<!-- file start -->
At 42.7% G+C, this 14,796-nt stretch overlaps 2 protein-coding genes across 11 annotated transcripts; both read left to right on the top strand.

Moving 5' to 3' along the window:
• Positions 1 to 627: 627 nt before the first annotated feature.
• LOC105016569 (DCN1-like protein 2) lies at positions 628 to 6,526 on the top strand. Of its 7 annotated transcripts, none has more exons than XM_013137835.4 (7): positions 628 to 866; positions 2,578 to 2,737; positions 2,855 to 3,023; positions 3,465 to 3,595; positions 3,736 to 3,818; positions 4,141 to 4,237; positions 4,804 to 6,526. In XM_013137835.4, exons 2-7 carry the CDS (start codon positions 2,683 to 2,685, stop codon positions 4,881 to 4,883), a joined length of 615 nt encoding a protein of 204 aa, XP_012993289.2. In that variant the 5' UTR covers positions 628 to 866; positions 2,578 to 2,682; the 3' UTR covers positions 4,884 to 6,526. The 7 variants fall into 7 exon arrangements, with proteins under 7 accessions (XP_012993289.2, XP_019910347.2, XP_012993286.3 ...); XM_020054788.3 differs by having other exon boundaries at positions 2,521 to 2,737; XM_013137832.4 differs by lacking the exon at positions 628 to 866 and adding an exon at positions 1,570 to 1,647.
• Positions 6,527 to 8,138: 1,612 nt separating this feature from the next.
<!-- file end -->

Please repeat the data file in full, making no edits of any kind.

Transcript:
At 42.7% G+C, this 14,796-nt stretch overlaps 2 protein-coding genes across 11 annotated transcripts; both read left to right on the top strand.

Moving 5' to 3' along the window:
• Positions 1 to 627: 627 nt before the first annotated feature.
• LOC105016569 (DCN1-like protein 2) lies at positions 628 to 6,526 on the top strand. Of its 7 annotated transcripts, none has more exons than XM_013137835.4 (7): positions 628 to 866; positions 2,578 to 2,737; positions 2,855 to 3,023; positions 3,465 to 3,595; positions 3,736 to 3,818; positions 4,141 to 4,237; positions 4,804 to 6,526. In XM_013137835.4, exons 2-7 carry the CDS (start codon positions 2,683 to 2,685, stop codon positions 4,881 to 4,883), a joined length of 615 nt encoding a protein of 204 aa, XP_012993289.2. In that variant the 5' UTR covers positions 628 to 866; positions 2,578 to 2,682; the 3' UTR covers positions 4,884 to 6,526. The 7 variants fall into 7 exon arrangements, with proteins under 7 accessions (XP_012993289.2, XP_019910347.2, XP_012993286.3 ...); XM_020054788.3 differs by having other exon boundaries at positions 2,521 to 2,737; XM_013137832.4 differs by lacking the exon at positions 628 to 866 and adding an exon at positions 1,570 to 1,647.
• Positions 6,527 to 8,138: 1,612 nt separating this feature from the next.